What is the cloud, and how will the NBN make it better?

  • Services like Dropbox make cloud storage basic
  • iCloud, SkyDrive and Google Drive as alternatives
  • Faster upload speeds of the NBN needed

Telstra still has about 100,000 dial up customers out there. That means they have more customers on an internet connection that simply would not work in the here and now than many other ISPs have for anything at all.

But it also means there’s at least 100,000 people out there who care enough about being online to pay for it, who will eventually have to join the rest of the country with a broadband connection of some kind. And when they do, they’ll be assaulted with all sorts of stuff that friends and family will insist they need (iTunes! Bit Torrents! Steam! Valve! Et Cetera!) that they probably don’t need at all. Much of the internet ‘s current power and speed is exhausted on media and games. But the cloud is the one thing that people ought to get their heads around as quickly as possible, and find a way to use in their lives.

Click here to check out Internode’s Naked DSL plans – no line rental and faster upload speeds! Or call 1300 106 571

Click here to check out Optus’ Cable Broadband plans – faster downloads and uploads, no phone line needed at all! Or call 1300 137 897

What is the cloud?


Somewhere in the internet’s history (about 2004) Google launched Gmail. It was a revolutionary concept. Instead of having an email address linked to your ISP, you could have a web-based email service that not only came with many of the bells and whistles of a full desktop client, but which also came with a monstrous amount of storage (1GB then; 10GB now), so you never had to delete an email again. Unlike Hotmail, which was an earlier web-based email service, Google was provided by one of the world’s biggest and most exciting companies, and offered better security than ISP provided email (Hotmail was eventually purchased by Microsoft, making it the equal of Gmail for ‘will be here tomorrow’ cred).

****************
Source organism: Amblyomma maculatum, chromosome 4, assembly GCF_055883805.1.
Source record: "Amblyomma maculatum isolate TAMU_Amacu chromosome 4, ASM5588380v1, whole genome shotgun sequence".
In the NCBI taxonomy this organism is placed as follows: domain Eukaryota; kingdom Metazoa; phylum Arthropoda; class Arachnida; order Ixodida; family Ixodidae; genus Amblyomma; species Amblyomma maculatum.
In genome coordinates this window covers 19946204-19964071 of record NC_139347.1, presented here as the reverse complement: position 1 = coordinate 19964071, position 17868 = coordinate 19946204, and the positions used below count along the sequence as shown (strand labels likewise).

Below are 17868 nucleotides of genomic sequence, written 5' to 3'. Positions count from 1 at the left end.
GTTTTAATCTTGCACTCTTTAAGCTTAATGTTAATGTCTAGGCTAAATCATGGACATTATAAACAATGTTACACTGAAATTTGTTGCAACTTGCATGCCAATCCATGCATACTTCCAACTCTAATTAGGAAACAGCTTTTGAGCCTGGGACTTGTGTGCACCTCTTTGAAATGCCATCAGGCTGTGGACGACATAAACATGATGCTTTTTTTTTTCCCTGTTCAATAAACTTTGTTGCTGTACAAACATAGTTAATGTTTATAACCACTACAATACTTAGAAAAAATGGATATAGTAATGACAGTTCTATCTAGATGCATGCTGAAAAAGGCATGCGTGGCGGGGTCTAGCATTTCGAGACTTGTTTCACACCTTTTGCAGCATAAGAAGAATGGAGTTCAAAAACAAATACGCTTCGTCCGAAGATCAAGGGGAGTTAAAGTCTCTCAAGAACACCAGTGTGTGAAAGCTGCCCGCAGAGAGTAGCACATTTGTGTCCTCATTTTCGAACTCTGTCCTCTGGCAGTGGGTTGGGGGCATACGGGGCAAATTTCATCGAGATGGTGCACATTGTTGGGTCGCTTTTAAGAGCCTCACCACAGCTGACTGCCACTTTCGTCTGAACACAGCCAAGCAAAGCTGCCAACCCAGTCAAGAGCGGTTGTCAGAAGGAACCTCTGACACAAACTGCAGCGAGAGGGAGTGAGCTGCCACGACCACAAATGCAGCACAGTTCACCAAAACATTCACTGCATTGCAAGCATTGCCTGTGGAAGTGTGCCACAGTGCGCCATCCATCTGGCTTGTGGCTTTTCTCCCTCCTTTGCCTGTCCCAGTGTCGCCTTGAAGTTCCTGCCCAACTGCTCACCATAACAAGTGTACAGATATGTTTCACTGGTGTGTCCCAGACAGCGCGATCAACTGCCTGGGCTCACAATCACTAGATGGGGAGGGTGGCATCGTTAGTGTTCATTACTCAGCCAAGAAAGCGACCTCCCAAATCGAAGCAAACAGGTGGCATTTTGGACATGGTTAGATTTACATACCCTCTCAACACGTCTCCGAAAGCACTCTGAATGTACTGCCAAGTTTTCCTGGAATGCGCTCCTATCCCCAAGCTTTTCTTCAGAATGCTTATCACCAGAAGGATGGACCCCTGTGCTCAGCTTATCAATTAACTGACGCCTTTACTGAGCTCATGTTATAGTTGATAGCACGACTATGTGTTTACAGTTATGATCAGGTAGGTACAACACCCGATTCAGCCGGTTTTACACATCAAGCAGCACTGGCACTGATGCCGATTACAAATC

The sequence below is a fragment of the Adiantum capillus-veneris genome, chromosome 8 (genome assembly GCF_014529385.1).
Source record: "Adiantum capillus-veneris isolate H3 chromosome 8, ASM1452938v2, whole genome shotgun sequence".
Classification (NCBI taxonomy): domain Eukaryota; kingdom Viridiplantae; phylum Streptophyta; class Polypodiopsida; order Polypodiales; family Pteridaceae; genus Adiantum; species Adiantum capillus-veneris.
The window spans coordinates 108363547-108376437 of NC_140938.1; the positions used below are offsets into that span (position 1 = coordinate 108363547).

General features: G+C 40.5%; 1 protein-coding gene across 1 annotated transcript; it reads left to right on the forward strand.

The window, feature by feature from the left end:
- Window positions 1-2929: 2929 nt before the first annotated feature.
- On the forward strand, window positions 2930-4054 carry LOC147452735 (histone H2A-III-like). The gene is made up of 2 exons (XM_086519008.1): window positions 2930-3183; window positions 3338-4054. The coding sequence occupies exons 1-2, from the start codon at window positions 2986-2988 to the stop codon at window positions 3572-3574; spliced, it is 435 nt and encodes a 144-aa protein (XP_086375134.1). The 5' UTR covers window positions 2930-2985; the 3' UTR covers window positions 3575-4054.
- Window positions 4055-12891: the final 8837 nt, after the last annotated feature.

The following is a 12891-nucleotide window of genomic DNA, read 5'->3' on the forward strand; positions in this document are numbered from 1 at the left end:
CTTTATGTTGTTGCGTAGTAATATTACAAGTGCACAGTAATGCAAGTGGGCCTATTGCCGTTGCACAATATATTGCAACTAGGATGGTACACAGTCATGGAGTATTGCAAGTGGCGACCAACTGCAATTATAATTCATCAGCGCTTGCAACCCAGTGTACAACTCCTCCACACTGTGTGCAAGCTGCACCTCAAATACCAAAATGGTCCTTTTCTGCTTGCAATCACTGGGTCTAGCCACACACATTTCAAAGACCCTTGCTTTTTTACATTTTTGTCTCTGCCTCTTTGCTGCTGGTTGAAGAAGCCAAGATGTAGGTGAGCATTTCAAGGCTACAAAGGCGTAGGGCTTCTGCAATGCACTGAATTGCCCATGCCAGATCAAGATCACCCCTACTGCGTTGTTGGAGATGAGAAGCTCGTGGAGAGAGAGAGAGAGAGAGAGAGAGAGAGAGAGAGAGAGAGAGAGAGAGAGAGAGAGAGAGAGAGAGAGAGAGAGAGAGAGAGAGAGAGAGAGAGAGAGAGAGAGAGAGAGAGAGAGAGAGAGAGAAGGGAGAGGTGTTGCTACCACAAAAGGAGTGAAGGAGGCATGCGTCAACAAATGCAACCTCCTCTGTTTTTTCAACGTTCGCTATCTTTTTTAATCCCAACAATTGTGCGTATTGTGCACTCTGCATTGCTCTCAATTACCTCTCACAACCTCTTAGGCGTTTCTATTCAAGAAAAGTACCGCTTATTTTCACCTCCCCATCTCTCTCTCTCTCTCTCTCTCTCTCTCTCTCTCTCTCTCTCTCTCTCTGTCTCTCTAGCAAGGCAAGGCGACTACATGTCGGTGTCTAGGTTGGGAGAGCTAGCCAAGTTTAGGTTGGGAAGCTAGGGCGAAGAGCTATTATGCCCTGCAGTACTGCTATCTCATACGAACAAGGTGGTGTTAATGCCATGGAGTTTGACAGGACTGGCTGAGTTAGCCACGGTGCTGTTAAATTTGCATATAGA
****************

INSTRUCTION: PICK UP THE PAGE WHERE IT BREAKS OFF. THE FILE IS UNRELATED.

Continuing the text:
Eventually people worked out that instead of storing documents and pictures at home, on hard drives that could easily crash or be stolen, it was safer to post these things to their own Gmail address, and store it…somewhere in the Google Universe where these things were stored. The idea of cloud computing was born.

Other projects, like [email protected] (in which playstations and PCs could log into a group activity to scan for life in the universe) further expanded the idea of using networks to collaborate in a big way and share resources, but file storage was the sweet spot.


In 2008,  an enterprising student named  Drew Houston got sick of losing his USB thumb drive all the time, which usually held his most important files and papers. He developed a cloud storage service called Dropbox, which has gone on to become the most widely used file hosting service. For $0, users get 2GB of space (which can be expanded by inviting friends and through other promotions) and can pay extra for large Dropboxes that will store thousands of files for teams and small offices.